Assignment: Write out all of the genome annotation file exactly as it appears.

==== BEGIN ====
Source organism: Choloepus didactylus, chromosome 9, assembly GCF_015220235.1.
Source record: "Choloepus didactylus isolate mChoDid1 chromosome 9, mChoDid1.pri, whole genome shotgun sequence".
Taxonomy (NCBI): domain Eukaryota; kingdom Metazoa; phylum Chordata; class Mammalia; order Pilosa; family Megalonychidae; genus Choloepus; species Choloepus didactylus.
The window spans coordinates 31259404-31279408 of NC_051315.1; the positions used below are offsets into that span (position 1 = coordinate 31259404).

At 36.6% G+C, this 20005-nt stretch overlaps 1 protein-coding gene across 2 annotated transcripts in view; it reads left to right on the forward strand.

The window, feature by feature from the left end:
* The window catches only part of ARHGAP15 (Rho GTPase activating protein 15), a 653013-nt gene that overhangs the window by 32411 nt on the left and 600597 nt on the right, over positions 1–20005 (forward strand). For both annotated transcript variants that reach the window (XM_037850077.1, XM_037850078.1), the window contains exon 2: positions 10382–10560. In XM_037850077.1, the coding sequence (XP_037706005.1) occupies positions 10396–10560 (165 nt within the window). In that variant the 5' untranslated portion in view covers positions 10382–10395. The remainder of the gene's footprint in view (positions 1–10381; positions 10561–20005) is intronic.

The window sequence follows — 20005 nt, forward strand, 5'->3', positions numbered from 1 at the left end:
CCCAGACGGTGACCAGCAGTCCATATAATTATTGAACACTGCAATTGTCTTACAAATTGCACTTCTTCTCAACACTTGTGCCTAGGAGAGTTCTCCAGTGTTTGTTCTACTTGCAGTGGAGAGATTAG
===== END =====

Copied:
Source organism: Choloepus didactylus, chromosome 9, assembly GCF_015220235.1.
Source record: "Choloepus didactylus isolate mChoDid1 chromosome 9, mChoDid1.pri, whole genome shotgun sequence".
Taxonomy (NCBI): domain Eukaryota; kingdom Metazoa; phylum Chordata; class Mammalia; order Pilosa; family Megalonychidae; genus Choloepus; species Choloepus didactylus.
The window spans coordinates 31259404-31279408 of NC_051315.1; the positions used below are offsets into that span (position 1 = coordinate 31259404).

At 36.6% G+C, this 20005-nt stretch overlaps 1 protein-coding gene across 2 annotated transcripts in view; it reads left to right on the forward strand.

The window, feature by feature from the left end:
* The window catches only part of ARHGAP15 (Rho GTPase activating protein 15), a 653013-nt gene that overhangs the window by 32411 nt on the left and 600597 nt on the right, over positions 1–20005 (forward strand). For both annotated transcript variants that reach the window (XM_037850077.1, XM_037850078.1), the window contains exon 2: positions 10382–10560. In XM_037850077.1, the coding sequence (XP_037706005.1) occupies positions 10396–10560 (165 nt within the window). In that variant the 5' untranslated portion in view covers positions 10382–10395. The remainder of the gene's footprint in view (positions 1–10381; positions 10561–20005) is intronic.

The window sequence follows — 20005 nt, forward strand, 5'->3', positions numbered from 1 at the left end:
CCCAGACGGTGACCAGCAGTCCATATAATTATTGAACACTGCAATTGTCTTACAAATTGCACTTCTTCTCAACACTTGTGCCTAGGAGAGTTCTCCAGTGTTTGTTCTACTTGCAGTGGAGAGATTAG